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Society and politics in post-fifth century tragedy

Carter, D. M. (2018) Society and politics in post-fifth century tragedy. In: Liapis, V. and Petrides, A. K. (eds.) Greek Tragedy After the Fifth Centur: A Survey from ca. 400 BC to ca. AD 400. Cambridge University Press, Cambridge, pp. 270-294. ISBN 9781139833936

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To link to this item DOI: 10.1017/9781139833936.011


The chapter focuses on the continuities between fifth- and fourth-century tragedy. It examines political, intellectual and ethical concerns that appear to have remained unaffected by the sociopolitical changes. It examines the well known view that tragedy in the fourth century was more “rhetorical” than “political”, suggesting that there is little evidence to support it; and that fourth-century tragedy, far from evolving away from the concerns of the polis, continues to engage with the values and the discourses of the democratic polis. Its use of rhetoric, far from being an end to itself, is a vehicle for the negotiation of actual political issues, in a manner not dissimilar to that of Sophocles and Euripides.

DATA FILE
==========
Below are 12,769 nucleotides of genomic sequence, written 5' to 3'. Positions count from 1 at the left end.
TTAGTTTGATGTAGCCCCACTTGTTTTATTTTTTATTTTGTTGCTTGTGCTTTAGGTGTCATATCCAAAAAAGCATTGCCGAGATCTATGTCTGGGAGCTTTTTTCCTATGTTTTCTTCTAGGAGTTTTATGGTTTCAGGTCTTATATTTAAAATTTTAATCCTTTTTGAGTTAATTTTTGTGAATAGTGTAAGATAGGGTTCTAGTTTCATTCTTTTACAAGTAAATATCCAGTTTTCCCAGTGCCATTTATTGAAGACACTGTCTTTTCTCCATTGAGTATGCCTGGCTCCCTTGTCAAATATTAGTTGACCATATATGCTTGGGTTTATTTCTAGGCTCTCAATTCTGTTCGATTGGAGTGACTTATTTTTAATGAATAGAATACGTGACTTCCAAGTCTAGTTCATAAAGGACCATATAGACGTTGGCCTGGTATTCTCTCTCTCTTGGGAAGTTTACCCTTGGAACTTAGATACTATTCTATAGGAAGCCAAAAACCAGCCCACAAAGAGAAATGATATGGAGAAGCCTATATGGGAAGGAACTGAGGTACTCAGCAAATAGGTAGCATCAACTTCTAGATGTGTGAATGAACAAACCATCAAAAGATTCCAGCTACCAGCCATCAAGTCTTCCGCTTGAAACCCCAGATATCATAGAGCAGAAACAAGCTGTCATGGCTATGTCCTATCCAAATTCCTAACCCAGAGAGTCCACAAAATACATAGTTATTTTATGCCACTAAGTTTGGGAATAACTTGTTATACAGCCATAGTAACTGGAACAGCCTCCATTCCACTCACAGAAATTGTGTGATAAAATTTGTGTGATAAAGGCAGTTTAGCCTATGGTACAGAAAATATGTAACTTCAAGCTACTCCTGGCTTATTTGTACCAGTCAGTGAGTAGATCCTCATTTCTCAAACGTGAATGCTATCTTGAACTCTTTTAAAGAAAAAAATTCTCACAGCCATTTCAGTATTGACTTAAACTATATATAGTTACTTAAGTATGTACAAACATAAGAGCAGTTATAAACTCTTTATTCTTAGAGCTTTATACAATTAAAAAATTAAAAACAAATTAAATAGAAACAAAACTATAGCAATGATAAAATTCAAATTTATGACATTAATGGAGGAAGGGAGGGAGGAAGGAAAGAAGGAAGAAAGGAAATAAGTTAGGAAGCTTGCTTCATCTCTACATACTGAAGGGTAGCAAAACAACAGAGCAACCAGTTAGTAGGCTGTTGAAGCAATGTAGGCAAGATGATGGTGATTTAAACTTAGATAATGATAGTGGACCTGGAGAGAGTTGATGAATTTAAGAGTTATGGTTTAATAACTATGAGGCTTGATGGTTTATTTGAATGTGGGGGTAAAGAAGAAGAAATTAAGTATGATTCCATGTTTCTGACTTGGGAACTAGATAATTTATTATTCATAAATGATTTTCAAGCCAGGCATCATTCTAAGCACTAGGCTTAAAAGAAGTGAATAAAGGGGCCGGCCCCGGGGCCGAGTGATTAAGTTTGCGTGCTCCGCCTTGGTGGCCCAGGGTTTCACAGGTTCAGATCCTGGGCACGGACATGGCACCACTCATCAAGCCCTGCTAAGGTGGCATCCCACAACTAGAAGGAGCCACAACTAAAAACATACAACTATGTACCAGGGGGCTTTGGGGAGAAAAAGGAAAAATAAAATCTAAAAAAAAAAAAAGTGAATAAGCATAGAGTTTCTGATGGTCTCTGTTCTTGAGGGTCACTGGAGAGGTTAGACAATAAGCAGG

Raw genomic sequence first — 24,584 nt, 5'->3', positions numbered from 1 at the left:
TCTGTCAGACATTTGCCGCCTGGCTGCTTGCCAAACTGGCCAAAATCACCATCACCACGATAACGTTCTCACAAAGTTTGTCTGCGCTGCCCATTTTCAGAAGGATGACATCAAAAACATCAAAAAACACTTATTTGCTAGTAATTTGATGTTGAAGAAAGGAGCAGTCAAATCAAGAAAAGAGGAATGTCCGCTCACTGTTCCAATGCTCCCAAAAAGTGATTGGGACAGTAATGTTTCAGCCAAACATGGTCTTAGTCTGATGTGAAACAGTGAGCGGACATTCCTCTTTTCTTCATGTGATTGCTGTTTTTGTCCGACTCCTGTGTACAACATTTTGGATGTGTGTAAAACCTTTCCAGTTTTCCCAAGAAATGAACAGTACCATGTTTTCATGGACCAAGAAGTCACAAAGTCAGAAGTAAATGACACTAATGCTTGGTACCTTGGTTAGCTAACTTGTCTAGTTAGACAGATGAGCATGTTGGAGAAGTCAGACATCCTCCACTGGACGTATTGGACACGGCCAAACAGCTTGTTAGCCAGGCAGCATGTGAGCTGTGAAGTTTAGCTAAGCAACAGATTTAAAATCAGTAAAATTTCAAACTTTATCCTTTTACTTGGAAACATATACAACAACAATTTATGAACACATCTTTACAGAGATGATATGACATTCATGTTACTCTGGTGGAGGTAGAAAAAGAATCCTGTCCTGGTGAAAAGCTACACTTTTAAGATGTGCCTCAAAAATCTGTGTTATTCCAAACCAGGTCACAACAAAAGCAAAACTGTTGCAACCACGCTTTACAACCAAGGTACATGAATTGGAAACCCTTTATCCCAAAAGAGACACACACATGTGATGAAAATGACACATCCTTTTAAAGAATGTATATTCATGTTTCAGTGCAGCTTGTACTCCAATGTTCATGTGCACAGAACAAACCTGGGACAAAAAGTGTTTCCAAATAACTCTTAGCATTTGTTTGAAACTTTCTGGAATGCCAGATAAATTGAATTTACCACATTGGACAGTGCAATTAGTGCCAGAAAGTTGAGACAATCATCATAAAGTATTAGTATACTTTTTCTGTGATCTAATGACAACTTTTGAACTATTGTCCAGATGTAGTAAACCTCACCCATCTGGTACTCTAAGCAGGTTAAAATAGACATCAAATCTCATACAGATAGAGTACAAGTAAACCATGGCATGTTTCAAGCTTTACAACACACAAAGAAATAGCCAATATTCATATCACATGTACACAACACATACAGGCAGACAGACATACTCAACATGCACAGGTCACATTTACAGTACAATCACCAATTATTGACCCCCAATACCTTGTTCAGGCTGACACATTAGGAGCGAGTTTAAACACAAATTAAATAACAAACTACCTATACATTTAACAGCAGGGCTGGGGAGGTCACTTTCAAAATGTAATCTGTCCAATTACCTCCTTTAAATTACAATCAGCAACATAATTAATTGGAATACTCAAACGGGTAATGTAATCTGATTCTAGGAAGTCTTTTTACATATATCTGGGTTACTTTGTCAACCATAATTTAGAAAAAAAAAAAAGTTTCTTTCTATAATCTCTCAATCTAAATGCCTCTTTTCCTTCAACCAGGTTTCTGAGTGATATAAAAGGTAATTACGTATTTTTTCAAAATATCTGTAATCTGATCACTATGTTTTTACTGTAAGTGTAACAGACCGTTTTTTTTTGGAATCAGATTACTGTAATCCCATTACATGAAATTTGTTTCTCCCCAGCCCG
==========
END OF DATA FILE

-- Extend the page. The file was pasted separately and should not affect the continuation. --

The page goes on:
Item Type:Book or Report Section
Divisions:Arts, Humanities and Social Science > School of Humanities > Classics
ID Code:83386
Publisher:Cambridge University Press

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